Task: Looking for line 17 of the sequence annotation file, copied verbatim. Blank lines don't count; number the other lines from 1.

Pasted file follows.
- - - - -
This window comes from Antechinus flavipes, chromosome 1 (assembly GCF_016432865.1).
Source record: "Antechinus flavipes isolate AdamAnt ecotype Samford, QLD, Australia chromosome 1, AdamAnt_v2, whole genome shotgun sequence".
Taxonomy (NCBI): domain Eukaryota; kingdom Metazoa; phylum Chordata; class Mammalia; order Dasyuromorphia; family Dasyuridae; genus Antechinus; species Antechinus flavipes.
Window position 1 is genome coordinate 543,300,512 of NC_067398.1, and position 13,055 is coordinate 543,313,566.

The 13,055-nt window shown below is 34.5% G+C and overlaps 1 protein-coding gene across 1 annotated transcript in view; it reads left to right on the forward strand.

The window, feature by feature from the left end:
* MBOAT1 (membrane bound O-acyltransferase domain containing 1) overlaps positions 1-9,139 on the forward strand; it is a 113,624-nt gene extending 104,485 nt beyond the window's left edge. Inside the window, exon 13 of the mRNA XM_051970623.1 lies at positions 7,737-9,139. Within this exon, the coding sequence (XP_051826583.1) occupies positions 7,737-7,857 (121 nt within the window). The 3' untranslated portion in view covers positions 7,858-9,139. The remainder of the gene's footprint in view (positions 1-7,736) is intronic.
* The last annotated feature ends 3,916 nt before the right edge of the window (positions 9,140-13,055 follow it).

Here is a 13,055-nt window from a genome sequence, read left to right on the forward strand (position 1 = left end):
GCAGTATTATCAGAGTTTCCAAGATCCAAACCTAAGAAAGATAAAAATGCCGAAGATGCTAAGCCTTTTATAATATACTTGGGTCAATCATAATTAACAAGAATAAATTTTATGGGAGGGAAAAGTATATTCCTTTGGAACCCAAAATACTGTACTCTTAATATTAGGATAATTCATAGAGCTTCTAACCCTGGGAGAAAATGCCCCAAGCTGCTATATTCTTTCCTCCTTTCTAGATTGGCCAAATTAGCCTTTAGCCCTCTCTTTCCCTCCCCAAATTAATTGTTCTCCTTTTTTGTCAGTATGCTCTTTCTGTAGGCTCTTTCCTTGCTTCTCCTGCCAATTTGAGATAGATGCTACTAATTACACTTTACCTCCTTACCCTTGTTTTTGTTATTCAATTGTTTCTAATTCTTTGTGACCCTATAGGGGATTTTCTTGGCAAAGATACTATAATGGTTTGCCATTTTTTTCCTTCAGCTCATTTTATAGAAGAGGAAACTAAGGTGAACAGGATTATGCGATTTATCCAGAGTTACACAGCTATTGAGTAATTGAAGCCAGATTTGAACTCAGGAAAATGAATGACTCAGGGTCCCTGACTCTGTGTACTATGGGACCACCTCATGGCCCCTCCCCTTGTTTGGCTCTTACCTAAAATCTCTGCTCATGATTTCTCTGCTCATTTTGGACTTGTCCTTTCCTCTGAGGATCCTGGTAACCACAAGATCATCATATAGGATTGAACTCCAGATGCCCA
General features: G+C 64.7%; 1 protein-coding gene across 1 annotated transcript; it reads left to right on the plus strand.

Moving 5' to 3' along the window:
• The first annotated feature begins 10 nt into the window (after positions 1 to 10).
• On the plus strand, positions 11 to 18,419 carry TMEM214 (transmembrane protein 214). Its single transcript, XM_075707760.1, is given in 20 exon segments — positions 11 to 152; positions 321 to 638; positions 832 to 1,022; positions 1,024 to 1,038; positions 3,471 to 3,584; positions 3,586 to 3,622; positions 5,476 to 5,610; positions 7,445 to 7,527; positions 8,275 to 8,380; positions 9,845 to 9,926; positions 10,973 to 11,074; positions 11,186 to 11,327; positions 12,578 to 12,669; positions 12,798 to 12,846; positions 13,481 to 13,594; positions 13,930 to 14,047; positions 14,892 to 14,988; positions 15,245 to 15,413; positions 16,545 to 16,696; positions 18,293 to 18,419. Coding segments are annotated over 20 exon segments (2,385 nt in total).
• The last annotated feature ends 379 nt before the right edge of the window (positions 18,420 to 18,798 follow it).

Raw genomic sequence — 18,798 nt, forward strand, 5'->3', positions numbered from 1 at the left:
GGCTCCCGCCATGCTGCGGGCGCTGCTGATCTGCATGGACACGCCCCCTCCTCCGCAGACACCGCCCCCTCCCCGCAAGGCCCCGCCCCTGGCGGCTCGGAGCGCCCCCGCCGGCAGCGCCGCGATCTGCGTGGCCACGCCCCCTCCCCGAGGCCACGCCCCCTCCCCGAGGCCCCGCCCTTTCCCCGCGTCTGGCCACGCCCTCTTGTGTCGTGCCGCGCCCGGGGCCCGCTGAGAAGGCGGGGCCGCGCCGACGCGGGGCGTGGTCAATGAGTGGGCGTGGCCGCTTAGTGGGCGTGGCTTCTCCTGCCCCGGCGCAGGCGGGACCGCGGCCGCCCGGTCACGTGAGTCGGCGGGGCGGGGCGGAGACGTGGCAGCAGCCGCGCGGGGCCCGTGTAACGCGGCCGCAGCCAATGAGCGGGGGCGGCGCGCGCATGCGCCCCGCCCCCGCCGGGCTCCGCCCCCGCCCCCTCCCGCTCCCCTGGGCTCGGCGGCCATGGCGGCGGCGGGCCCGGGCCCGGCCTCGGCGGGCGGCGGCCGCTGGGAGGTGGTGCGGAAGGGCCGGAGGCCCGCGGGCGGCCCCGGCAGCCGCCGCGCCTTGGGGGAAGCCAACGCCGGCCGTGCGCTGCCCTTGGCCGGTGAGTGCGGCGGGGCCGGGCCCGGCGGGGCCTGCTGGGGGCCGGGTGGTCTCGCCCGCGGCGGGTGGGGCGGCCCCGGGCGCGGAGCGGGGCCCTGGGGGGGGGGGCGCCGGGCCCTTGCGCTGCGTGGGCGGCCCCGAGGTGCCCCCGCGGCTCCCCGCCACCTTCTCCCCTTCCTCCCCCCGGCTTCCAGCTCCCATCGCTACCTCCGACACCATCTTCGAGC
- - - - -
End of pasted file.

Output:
GGCTCCCGCCATGCTGCGGGCGCTGCTGATCTGCATGGACACGCCCCCTCCTCCGCAGACACCGCCCCCTCCCCGCAAGGCCCCGCCCCTGGCGGCTCGGAGCGCCCCCGCCGGCAGCGCCGCGATCTGCGTGGCCACGCCCCCTCCCCGAGGCCACGCCCCCTCCCCGAGGCCCCGCCCTTTCCCCGCGTCTGGCCACGCCCTCTTGTGTCGTGCCGCGCCCGGGGCCCGCTGAGAAGGCGGGGCCGCGCCGACGCGGGGCGTGGTCAATGAGTGGGCGTGGCCGCTTAGTGGGCGTGGCTTCTCCTGCCCCGGCGCAGGCGGGACCGCGGCCGCCCGGTCACGTGAGTCGGCGGGGCGGGGCGGAGACGTGGCAGCAGCCGCGCGGGGCCCGTGTAACGCGGCCGCAGCCAATGAGCGGGGGCGGCGCGCGCATGCGCCCCGCCCCCGCCGGGCTCCGCCCCCGCCCCCTCCCGCTCCCCTGGGCTCGGCGGCCATGGCGGCGGCGGGCCCGGGCCCGGCCTCGGCGGGCGGCGGCCGCTGGGAGGTGGTGCGGAAGGGCCGGAGGCCCGCGGGCGGCCCCGGCAGCCGCCGCGCCTTGGGGGAAGCCAACGCCGGCCGTGCGCTGCCCTTGGCCGGTGAGTGCGGCGGGGCCGGGCCCGGCGGGGCCTGCTGGGGGCCGGGTGGTCTCGCCCGCGGCGGGTGGGGCGGCCCCGGGCGCGGAGCGGGGCCCTGGGGGGGGGGGCGCCGGGCCCTTGCGCTGCGTGGGCGGCCCCGAGGTGCCCCCGCGGCTCCCCGCCACCTTCTCCCCTTCCTCCCCCCGGCTTCCAGCTCCCATCGCTACCTCCGACACCATCTTCGAGC